PHYS 480. Introduction to Solar Physics Credit 3(3-0)
This course examines the Sun as a star its radius, mass, and luminosity as well as measuring of these parameters. It also explores other characteristics of the Sun such as variability of rotation, magnetism, chemical structure, and planetary system. The course will also address the structure of solar bowels and atmosphere. Contemporary research on the Sun will also be discussed. Prerequisite PHYS 306. (F;S)
PHYS 485. Special Topics in Physics (Formally PHYS 500) Variable Credit (1-3)
This is a junior-senior level course on selected topics in physics not covered in other courses. A descriptive title, syllabus and the amount of credit must have received departmental approval before scheduling. Students’ records will carry both course number and descriptive title. The course may be repeated to earn a maximum of six credits. (DEMAND)
PHYS 490. Space Radiation Credit 3(3-0)
This is a course in space radiation environment, space exploration and radiation protection requirements. The course covers cosmic rays and radiation environment, biological effect induced by space radiation, effects of space radiation on the spacecraft on-board electronics and equipment, space radiation measurement, monitoring and dosimetry, radiation protection for space exploration and shield design. Prerequisite: PHYS 242, MATH 231 (F;S)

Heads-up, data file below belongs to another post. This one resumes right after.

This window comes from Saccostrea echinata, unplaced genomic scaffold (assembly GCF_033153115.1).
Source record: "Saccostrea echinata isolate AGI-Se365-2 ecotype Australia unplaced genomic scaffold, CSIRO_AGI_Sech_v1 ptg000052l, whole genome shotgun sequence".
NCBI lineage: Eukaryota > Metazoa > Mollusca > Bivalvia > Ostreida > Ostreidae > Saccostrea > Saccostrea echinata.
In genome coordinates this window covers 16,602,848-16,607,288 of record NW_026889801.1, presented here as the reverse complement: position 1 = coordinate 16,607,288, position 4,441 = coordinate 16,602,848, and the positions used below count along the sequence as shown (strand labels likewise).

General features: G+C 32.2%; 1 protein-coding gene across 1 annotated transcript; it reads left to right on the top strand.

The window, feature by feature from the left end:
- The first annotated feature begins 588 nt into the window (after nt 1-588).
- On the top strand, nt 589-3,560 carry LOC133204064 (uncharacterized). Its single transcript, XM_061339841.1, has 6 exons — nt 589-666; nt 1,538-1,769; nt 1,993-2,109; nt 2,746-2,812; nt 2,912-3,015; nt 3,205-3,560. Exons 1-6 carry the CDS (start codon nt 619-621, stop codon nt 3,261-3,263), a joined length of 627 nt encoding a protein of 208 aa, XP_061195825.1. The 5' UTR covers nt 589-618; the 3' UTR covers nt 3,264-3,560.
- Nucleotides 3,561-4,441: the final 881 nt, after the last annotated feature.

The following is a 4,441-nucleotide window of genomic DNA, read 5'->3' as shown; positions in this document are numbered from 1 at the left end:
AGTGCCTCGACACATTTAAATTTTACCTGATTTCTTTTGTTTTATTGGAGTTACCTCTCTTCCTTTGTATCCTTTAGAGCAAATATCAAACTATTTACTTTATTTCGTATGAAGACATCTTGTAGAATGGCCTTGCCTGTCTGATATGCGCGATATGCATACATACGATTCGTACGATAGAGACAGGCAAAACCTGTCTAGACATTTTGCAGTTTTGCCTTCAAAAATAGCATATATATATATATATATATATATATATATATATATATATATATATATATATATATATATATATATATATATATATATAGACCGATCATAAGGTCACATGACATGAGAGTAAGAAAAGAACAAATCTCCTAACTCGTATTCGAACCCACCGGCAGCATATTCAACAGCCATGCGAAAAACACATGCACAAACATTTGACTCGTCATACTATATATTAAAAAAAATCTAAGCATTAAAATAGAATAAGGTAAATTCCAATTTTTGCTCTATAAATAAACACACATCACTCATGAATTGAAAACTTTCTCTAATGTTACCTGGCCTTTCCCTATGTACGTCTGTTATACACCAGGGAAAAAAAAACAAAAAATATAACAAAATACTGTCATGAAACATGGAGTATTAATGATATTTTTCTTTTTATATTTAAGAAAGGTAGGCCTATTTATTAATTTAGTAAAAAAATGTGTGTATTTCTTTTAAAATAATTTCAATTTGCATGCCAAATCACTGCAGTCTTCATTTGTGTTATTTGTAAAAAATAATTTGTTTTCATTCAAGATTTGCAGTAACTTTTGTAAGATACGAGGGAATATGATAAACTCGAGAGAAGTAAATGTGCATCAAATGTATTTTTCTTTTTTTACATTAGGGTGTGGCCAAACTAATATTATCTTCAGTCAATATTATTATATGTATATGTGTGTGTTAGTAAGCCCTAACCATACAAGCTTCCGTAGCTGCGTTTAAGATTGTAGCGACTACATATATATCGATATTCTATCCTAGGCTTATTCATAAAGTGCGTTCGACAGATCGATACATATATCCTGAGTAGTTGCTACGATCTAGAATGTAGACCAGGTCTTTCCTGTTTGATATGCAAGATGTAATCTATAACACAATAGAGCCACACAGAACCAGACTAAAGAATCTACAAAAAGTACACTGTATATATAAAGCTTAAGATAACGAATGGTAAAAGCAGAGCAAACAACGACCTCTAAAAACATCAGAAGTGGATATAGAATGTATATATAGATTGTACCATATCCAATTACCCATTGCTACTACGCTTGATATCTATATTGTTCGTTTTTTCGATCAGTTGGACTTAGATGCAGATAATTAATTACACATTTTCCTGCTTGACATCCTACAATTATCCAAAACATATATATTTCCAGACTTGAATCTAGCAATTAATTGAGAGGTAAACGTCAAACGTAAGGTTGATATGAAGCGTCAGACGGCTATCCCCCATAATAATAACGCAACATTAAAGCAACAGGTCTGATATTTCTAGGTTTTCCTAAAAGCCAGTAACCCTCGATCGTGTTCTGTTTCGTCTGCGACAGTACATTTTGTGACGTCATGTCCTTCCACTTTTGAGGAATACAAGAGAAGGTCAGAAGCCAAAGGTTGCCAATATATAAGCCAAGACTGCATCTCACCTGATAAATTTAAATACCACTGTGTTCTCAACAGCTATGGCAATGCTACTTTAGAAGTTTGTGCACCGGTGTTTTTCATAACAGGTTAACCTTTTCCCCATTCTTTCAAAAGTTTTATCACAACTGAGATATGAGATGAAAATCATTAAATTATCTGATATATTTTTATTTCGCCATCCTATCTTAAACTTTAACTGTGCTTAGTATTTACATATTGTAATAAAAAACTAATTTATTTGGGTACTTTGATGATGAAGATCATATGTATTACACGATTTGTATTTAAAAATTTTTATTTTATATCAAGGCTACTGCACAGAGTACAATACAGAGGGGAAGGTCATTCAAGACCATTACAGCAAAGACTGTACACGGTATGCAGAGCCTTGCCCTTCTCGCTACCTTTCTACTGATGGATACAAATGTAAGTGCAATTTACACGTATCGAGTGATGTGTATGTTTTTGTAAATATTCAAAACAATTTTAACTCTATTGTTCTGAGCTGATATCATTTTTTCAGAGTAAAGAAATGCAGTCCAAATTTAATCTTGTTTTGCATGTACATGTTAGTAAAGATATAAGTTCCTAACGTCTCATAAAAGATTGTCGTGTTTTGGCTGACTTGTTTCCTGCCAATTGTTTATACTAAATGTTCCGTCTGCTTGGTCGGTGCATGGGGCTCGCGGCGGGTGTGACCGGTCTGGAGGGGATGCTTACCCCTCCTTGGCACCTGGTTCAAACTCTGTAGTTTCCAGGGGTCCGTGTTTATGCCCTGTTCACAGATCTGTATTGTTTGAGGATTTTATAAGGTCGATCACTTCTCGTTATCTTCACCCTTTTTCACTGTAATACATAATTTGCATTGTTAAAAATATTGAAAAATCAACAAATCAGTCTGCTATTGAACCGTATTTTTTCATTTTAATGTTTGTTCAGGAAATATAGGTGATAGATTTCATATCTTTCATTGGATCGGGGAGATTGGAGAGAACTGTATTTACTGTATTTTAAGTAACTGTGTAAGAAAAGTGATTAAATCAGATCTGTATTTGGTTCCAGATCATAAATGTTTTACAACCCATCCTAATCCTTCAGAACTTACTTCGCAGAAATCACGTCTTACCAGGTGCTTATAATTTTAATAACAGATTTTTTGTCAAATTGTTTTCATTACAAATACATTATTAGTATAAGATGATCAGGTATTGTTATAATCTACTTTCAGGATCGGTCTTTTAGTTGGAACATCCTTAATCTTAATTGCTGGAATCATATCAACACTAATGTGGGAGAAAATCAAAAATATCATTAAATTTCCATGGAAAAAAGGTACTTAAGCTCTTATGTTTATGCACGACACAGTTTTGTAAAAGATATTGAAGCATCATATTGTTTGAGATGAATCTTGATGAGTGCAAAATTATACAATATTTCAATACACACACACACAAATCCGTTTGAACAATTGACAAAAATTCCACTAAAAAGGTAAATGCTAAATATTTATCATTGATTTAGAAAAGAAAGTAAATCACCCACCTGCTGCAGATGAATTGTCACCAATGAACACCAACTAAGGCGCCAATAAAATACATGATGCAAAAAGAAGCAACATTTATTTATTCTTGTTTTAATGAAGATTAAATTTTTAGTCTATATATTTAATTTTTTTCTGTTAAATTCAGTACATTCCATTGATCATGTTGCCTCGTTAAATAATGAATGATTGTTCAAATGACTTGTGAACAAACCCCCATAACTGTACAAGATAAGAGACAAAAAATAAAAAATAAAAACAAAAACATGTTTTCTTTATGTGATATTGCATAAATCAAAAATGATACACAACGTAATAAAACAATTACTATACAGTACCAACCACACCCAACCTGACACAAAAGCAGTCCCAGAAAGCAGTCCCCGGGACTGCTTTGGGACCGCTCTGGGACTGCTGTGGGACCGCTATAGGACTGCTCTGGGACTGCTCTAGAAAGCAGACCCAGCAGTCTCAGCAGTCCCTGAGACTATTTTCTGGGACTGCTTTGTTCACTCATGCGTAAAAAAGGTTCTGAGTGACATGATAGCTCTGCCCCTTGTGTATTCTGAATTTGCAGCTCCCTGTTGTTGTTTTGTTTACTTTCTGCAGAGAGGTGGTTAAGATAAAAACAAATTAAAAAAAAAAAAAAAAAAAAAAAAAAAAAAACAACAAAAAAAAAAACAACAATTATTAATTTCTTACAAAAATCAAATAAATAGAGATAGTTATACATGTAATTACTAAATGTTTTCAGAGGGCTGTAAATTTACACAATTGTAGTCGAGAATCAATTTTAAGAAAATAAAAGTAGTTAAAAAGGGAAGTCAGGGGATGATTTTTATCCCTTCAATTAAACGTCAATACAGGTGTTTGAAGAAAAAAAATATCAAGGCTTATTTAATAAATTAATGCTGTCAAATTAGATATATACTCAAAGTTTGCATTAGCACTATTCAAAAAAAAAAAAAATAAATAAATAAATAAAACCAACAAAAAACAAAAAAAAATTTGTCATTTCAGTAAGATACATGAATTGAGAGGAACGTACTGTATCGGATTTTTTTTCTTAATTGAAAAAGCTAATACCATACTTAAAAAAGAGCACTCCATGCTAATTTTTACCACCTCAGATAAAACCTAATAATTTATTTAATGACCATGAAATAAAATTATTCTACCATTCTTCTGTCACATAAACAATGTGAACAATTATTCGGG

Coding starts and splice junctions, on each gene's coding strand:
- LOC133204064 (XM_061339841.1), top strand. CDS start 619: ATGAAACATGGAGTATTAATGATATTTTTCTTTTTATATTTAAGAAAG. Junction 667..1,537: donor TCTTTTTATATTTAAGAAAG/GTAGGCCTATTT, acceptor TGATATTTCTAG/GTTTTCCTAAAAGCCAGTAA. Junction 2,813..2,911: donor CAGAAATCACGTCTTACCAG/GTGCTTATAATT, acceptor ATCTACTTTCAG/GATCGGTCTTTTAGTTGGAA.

PHYS 494. Undergraduate Research (Formally PHYS 550) Variable Credit 1-3 This course involves student participation in research conducted by faculty. Topics may be analytical and/or experimental and encourage independent study. The amount of credit will be determined before the beginning of the course. Prerequisite: Consent of instructor. (F;S;SS)
PHYS 492. Physics Seminar Variable Credit (1-3)
Formally PHYS 510 This is a study of current developments in physics. The topics and the amount of credit will be determined before the beginning of the course. Prerequisite: Senior standing. (DEMAND)
COURSE DESCRIPTIONS IN ATMOPSPHERIC SCIENCES AND METEOROLOGY
ASME 151. Earth System Science: Exploring the Connections Credit 3(3-0)